he petty controversy: In February, Natalie Portman took home the Best Actress Oscar for playing a taut, talented, psychologically tormented young ballerina in Black Swan. Much was made of Portman's pre-production training and dieting, and her preternatural ability to look, and dance, the part, after just a year and a half of instruction. The film's choreographer (and Portman's fiancé), Benjamin Millepied, who helped fuel that buzz, told the Los Angeles Times last week that Portman did 85 percent of the onscreen dancing, provoking Portman's dancing double, Sarah Lane, a soloist with the American Ballet Theatre, to speak out. She claims that Portman appeared in only about 5 percent of the full-body dance shots, and that she was told to keep quiet about it so that Portman would win the Oscar. "They wanted to create this idea in people's minds that Natalie was some kind of prodigy...," Lane tells Entertainment Weekly. But really, "she can't dance in pointe shoes... she can't move her body... she's very stiff," and it's "demeaning to the profession" to suggest she could become a ballerina in just 18 months.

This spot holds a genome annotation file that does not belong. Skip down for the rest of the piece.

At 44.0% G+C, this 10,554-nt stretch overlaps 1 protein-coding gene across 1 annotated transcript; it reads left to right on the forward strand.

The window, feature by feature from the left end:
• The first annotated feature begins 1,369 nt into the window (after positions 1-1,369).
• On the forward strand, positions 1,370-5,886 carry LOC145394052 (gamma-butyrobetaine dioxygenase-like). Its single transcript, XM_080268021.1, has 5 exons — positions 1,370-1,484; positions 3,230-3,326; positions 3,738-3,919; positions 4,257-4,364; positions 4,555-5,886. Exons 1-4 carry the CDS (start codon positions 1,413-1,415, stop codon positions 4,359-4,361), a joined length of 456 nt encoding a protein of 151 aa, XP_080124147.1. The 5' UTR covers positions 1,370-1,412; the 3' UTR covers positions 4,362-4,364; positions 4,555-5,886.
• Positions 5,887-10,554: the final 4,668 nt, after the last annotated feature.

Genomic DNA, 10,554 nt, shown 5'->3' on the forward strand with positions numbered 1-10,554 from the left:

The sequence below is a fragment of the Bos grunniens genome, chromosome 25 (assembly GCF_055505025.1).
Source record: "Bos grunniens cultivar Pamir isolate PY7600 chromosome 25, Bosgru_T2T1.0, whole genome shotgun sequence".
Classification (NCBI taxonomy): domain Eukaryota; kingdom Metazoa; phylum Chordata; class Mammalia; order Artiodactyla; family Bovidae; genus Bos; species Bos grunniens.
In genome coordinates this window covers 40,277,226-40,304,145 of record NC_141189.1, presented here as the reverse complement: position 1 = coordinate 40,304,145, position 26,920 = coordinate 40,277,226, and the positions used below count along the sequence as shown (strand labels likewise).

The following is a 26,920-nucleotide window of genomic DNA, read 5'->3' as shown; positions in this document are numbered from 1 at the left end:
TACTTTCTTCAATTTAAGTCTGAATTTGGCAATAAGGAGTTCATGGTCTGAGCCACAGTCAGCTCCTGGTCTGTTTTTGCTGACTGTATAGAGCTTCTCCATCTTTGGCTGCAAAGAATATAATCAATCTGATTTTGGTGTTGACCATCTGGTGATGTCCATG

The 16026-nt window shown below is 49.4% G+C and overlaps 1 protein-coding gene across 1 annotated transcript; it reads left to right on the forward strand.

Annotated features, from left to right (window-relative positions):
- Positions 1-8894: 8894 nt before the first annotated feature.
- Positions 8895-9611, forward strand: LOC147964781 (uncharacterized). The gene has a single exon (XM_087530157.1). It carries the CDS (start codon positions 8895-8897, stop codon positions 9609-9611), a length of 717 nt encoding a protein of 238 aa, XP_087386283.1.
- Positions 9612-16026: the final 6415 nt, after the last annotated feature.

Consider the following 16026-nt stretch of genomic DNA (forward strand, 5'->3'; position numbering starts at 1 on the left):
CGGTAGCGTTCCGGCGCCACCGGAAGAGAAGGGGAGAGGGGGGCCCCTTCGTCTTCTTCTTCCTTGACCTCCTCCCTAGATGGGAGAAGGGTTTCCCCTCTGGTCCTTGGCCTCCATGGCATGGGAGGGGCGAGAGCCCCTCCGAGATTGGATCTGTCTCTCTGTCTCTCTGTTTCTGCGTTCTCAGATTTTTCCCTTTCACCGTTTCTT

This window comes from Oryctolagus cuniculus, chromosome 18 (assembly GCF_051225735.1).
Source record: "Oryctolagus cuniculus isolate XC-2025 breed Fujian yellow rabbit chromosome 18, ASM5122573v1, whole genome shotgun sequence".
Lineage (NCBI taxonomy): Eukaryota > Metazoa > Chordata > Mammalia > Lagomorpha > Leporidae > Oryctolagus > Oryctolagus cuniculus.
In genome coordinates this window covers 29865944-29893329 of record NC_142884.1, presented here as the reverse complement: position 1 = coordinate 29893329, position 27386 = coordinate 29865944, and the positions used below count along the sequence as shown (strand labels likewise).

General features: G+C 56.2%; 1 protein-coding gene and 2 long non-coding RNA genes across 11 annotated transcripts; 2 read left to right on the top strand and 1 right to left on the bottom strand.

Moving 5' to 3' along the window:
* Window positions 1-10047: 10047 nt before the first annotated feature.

The reaction: Someone should tell this jealous "Green Swan" dancer "that those aren't actually spaceships in Star Wars either," says Michael Seitzman in The Huffington Post. "Movie making is make-believe." There's only one way to sort out this "she-said, she-said mess," says Julie Ryan Evans at The Stir. "A good old-fashioned dance off!" Well, maybe this is just life imitating art, says Kyle Buchanan in New York. "In Black Swan, Natalie Portman is forever haunted by her double, and why shouldn't that continue into real life?"
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